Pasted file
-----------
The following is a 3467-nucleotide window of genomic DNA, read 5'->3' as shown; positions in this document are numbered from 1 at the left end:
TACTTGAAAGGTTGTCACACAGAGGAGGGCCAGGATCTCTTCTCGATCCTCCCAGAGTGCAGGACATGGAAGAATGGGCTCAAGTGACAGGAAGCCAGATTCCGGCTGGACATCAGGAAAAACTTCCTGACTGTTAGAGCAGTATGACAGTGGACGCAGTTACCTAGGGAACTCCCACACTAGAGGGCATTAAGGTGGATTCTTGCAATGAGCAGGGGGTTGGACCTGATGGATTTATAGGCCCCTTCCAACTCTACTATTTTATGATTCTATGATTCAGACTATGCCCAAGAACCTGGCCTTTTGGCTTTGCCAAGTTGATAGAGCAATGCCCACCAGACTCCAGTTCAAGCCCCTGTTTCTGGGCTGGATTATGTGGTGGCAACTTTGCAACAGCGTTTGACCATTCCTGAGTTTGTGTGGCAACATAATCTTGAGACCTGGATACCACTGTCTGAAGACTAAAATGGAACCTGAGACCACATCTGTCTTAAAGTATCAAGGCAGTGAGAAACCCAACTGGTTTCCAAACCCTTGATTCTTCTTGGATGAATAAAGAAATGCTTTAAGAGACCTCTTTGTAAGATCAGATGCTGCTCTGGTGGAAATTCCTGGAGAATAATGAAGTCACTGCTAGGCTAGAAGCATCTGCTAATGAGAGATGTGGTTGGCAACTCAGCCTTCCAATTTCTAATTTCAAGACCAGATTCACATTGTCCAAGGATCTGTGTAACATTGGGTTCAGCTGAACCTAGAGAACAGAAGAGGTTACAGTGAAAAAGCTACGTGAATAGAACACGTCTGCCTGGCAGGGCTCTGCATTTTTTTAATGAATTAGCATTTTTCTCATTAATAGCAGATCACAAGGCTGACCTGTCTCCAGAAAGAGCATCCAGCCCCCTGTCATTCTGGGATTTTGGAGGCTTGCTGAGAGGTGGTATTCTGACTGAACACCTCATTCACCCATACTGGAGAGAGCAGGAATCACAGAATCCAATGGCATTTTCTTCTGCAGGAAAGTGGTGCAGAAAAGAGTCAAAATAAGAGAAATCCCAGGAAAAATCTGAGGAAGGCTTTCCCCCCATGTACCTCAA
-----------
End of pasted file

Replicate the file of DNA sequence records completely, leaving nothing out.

The following is a 3467-nucleotide window of genomic DNA, read 5'->3' as shown; positions in this document are numbered from 1 at the left end:
TACTTGAAAGGTTGTCACACAGAGGAGGGCCAGGATCTCTTCTCGATCCTCCCAGAGTGCAGGACATGGAAGAATGGGCTCAAGTGACAGGAAGCCAGATTCCGGCTGGACATCAGGAAAAACTTCCTGACTGTTAGAGCAGTATGACAGTGGACGCAGTTACCTAGGGAACTCCCACACTAGAGGGCATTAAGGTGGATTCTTGCAATGAGCAGGGGGTTGGACCTGATGGATTTATAGGCCCCTTCCAACTCTACTATTTTATGATTCTATGATTCAGACTATGCCCAAGAACCTGGCCTTTTGGCTTTGCCAAGTTGATAGAGCAATGCCCACCAGACTCCAGTTCAAGCCCCTGTTTCTGGGCTGGATTATGTGGTGGCAACTTTGCAACAGCGTTTGACCATTCCTGAGTTTGTGTGGCAACATAATCTTGAGACCTGGATACCACTGTCTGAAGACTAAAATGGAACCTGAGACCACATCTGTCTTAAAGTATCAAGGCAGTGAGAAACCCAACTGGTTTCCAAACCCTTGATTCTTCTTGGATGAATAAAGAAATGCTTTAAGAGACCTCTTTGTAAGATCAGATGCTGCTCTGGTGGAAATTCCTGGAGAATAATGAAGTCACTGCTAGGCTAGAAGCATCTGCTAATGAGAGATGTGGTTGGCAACTCAGCCTTCCAATTTCTAATTTCAAGACCAGATTCACATTGTCCAAGGATCTGTGTAACATTGGGTTCAGCTGAACCTAGAGAACAGAAGAGGTTACAGTGAAAAAGCTACGTGAATAGAACACGTCTGCCTGGCAGGGCTCTGCATTTTTTTAATGAATTAGCATTTTTCTCATTAATAGCAGATCACAAGGCTGACCTGTCTCCAGAAAGAGCATCCAGCCCCCTGTCATTCTGGGATTTTGGAGGCTTGCTGAGAGGTGGTATTCTGACTGAACACCTCATTCACCCATACTGGAGAGAGCAGGAATCACAGAATCCAATGGCATTTTCTTCTGCAGGAAAGTGGTGCAGAAAAGAGTCAAAATAAGAGAAATCCCAGGAAAAATCTGAGGAAGGCTTTCCCCCCATGTACCTCAA